What Are The Various Ventilation Options?

Today with increased thrust upon airtight homes for maximum efficiency of heating and cooling devices, the need has also been felt about proper ventilation. Ventilation implies a supply of fresh air inside the house which will replace the stale air inside. The need for ventilating was not acute in the past. This was because the old houses were leaky and fresh air could easily enter through all the gaps, cracks, and holes in the building envelope. Moreover the houses in the past were made mostly of natural materials which would not cause offgassing of volatile organic compounds (VOCs), formaldehyde, flame retardants, and other chemicals.

Ventilation is one of the pivotal factors in building design. A poorly ventilated house may encounter problems of poor health of the residents. This is on account of presence of excess moisture and stale air or low air volume inside. Moisture will dampen the walls inside the house and affect the furniture as well as other belongings. People can contract chronic cold. Airlessness will cause build-up of pollutants in the indoor air.

A mechanical ventilation system constantly replaces the stale air inside with fresh air from outside. With such a ventilation system you will not need to depends on open windows or draughts which also present a security risk. Let’s take look at various options in ventilation-

Ventilation options-

No ventilation


This is was found in most home in the past. There was no mechanical ventilation system in the house to remove the stale air and allow the flow fresh air from outside. In past when buildings were mostly leaky and were not insulated, this system worked well. But even if the house is leaky the system may not work well. It depends on a crucial factor that is there is a significant difference in temperature between outdoor and indoor air or a layer of breeze surrounds the house. These conditions would generate the difference in pressure that will drive wind inside the house. On calm days in the spring and summer, there might be very little air exchange even in a really leaky house.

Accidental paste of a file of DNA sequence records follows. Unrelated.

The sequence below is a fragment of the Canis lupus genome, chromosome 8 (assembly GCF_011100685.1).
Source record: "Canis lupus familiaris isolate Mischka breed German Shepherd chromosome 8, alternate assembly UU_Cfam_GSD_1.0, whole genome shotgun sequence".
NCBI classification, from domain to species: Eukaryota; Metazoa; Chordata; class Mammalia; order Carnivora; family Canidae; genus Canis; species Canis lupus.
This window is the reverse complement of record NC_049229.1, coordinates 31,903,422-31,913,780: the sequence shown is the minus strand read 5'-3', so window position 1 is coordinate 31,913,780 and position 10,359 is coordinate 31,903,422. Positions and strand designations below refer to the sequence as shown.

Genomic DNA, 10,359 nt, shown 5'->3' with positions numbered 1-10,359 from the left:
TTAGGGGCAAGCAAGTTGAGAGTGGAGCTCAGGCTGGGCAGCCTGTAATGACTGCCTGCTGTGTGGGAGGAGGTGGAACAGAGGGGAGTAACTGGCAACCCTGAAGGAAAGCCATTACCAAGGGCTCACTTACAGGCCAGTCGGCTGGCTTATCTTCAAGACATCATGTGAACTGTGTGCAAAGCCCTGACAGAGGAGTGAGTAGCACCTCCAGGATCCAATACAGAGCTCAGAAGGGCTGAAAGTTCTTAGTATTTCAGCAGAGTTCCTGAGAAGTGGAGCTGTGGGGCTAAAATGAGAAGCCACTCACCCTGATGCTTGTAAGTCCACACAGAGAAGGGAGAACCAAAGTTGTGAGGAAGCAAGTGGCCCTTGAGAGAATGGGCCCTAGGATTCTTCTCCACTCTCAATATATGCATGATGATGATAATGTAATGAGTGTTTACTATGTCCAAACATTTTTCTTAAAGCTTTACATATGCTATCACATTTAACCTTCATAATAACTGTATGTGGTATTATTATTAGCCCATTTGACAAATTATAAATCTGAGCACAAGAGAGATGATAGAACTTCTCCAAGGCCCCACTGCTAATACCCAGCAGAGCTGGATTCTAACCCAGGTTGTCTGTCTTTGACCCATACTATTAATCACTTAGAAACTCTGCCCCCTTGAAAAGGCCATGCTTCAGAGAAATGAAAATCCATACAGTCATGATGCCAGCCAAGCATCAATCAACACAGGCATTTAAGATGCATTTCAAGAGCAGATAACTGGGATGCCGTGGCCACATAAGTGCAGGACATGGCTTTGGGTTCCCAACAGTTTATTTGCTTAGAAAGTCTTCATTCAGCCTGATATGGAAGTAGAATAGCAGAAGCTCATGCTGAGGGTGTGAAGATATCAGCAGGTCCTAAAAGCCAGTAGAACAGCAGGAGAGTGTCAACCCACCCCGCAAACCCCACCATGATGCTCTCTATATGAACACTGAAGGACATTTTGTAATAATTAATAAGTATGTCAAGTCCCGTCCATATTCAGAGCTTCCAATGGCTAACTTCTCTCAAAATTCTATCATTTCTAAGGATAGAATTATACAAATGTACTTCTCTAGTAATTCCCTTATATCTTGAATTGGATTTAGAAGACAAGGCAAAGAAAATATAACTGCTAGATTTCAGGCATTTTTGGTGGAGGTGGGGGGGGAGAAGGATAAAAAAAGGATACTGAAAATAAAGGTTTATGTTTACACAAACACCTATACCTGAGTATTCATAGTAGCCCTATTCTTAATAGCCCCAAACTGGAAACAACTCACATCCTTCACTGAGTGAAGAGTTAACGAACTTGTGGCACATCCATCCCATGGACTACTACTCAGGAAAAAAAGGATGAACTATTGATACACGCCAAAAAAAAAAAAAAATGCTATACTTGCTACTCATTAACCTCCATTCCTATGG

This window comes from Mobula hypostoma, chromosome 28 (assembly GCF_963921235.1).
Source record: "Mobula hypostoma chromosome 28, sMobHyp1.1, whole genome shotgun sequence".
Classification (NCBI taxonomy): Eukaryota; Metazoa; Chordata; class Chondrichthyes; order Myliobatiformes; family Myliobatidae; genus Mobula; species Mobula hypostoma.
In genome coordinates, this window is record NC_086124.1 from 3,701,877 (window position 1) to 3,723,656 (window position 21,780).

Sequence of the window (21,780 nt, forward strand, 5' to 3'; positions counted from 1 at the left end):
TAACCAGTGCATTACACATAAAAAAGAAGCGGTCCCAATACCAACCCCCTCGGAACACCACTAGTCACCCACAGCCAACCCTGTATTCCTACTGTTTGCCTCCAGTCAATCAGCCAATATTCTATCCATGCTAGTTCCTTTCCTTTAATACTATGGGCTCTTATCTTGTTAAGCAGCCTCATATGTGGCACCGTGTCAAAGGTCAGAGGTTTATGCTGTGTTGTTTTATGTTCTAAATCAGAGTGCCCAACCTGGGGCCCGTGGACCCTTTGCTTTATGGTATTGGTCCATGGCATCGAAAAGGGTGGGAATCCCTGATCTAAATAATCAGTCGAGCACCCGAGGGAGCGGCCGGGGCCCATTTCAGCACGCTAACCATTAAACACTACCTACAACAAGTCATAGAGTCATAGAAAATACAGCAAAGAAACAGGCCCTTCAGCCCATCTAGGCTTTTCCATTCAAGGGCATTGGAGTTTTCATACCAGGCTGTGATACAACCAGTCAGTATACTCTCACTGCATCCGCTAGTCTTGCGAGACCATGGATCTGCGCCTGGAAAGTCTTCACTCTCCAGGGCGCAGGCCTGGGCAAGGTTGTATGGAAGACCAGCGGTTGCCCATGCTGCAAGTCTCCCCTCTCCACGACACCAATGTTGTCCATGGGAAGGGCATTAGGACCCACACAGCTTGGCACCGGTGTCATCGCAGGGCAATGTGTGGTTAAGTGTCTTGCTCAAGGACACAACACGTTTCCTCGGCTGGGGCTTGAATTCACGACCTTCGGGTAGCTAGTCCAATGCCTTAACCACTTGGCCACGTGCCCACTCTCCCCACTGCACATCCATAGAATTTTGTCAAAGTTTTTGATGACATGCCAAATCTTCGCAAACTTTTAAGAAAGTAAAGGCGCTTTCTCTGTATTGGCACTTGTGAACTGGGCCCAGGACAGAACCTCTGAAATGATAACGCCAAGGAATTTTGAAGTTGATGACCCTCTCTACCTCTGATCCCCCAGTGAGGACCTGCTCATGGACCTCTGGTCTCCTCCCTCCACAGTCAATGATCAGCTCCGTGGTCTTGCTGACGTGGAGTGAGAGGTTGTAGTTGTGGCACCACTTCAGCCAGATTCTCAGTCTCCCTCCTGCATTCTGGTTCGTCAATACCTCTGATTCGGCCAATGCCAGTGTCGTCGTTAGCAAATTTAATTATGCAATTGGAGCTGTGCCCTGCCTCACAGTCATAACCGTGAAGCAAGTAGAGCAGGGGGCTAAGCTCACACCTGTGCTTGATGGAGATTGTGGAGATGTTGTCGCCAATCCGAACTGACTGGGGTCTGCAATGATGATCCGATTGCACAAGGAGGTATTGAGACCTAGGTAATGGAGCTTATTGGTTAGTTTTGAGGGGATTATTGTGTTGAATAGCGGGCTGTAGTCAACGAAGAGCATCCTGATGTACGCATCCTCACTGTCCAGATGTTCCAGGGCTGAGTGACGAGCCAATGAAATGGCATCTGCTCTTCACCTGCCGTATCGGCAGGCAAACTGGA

Natural ventilation


This is quite an uncommonly used strategy where certain designs are incorporated in the building’s structure to facilitate ventilation. One such example is to use solar chimney. In this case the air near the chimney will be heated by the sun. This generates a column of rising warm air, drawing in air from the rest of the house. The warm air being lighter will escape from the chimney. It will soon be replaced by fresh air that will get inside through specially placed inlet ports. This kind of ventilation is also called stack ventilation.

Passive ventilation

In this system the process just works without incorporating any design in the building or fitting a mechanical ventilation system. You keep your windows open to allow ventilation. However in this context you should remember the two opposites windows should be kept open on the same floor or one in the top and another in the bottom floor almost facing each other to allow the air move freely between the two.

Exhaust-only mechanical ventilation

This is a low cost ventilation system that uses exhaust fans that are fitted in bathrooms, kitchens or in the utility rooms. These fans run continuously or intermittently to pull out stale air and moisture that have generated inside. This cause pressure difference and allow the fresh air outside to gush inside the house through leakage sites or through strategically placed inlets. A notable disadvantage of this system is that radon and other soil gases get in that we don’t want in houses.

Supply-only mechanical ventilation


In this type on ventilation fans are used to pull in fresh air from outside to a specific area and then it is distributed throughout the house with a ductwork. The stale air inside the house escapes through the cracks and air-leakage sites in the house. This kind of ventilation will prevent radon and other contaminates from entering the house. However it can force moisture-laden air into wall and ceiling cavities where condensation and moisture problems can occur.

Balanced ventilation

These have two separate fans. One of these is responsible for driving fresh air from outside into the rooms. The other propels stale air outside the house. The system can control where the fresh air comes from, where that fresh air is delivered, and from where exhaust air is drawn. These systems can both be ducted as well as point-source. If you have ducted system, then it can be effectively used to ventilate mostly occupied quarters like living rooms and bed rooms etc.

Balanced ventilation with heat recovery


A heat recovery ventilator is balanced ventilator which also has an air-to-air heat exchanger. The exchanger transfers heat from the outgoing stream to the incoming stream. The system has narrow alternating passages through which the airstreams flow. The heat is transferred to colder stream from the hotter one without the airstreams getting mixed themselves. In the summer months, the heat from the incoming air is transferred to exhaust air. As a result only cooler air gets inside. Just the opposite process happens in winter

Energy recovery ventilator


This is just like a heat recovery ventilator with an additional feature. In this besides heat moisture is also transferred from one stream to the other. As a result it helps to maintain an optimum level of humidity in the house.

 

 

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